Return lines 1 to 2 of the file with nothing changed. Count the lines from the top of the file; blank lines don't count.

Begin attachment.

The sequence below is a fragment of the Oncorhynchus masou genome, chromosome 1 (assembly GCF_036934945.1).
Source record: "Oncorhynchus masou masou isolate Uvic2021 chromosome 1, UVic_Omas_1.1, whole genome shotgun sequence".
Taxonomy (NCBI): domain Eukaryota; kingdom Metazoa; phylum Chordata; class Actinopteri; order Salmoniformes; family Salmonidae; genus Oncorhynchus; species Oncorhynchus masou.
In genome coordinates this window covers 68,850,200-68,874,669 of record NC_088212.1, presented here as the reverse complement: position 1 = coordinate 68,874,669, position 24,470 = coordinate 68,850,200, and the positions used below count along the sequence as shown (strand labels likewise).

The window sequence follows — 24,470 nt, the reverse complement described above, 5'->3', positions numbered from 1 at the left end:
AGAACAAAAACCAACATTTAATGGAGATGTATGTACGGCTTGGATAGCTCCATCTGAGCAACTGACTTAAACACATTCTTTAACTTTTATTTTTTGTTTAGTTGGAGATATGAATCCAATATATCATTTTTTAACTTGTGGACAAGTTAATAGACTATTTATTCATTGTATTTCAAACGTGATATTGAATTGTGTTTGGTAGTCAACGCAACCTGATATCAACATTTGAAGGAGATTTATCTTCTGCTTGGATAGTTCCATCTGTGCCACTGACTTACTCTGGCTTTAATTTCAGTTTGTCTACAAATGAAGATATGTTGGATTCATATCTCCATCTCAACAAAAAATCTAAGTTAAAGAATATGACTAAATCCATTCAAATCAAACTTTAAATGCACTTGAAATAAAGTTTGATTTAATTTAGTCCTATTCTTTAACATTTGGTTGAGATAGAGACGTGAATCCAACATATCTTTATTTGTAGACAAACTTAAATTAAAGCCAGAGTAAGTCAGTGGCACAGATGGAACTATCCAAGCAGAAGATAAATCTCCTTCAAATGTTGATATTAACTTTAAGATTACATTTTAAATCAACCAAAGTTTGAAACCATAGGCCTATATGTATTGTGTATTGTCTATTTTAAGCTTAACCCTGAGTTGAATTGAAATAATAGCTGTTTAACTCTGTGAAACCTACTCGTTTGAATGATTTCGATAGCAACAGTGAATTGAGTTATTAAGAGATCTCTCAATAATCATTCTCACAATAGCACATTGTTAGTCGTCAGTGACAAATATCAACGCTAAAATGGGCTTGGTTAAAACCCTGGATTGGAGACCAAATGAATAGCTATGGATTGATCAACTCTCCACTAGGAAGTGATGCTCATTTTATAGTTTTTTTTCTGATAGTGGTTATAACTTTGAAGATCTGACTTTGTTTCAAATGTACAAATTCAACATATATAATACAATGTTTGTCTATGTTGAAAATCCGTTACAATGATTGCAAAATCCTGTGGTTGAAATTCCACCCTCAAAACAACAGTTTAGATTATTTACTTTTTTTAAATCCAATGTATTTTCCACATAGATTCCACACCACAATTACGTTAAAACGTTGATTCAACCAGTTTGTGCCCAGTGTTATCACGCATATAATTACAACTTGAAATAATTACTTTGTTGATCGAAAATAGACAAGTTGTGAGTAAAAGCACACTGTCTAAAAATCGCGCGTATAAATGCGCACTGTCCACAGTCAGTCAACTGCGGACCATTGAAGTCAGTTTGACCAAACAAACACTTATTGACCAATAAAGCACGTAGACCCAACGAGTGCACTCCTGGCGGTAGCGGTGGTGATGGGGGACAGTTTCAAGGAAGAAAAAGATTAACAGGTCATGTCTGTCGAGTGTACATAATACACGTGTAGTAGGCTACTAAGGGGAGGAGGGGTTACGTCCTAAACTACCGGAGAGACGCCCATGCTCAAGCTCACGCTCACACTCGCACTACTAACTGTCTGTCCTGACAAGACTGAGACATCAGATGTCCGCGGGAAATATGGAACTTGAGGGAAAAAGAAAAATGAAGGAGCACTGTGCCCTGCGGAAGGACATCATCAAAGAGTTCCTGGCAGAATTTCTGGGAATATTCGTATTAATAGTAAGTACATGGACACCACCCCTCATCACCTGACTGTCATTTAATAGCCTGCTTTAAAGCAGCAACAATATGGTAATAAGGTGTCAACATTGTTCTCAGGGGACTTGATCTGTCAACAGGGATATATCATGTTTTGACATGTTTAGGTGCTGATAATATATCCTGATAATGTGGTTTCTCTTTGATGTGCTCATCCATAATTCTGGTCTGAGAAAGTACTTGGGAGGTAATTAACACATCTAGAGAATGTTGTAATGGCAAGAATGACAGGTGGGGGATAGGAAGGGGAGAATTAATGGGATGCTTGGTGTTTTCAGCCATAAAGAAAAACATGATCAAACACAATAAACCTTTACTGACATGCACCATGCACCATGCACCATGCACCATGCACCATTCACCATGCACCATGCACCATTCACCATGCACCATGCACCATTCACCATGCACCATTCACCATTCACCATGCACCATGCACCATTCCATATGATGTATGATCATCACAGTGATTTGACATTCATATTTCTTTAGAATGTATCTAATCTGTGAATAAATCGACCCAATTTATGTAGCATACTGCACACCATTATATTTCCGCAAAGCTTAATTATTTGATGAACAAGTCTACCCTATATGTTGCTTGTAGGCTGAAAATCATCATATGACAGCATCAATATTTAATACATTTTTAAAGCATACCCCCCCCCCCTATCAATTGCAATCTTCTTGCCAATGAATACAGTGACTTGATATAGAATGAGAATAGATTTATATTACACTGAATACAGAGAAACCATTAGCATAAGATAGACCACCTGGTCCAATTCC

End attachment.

The sequence below is a fragment of the Oncorhynchus masou genome, chromosome 1 (assembly GCF_036934945.1).
Source record: "Oncorhynchus masou masou isolate Uvic2021 chromosome 1, UVic_Omas_1.1, whole genome shotgun sequence".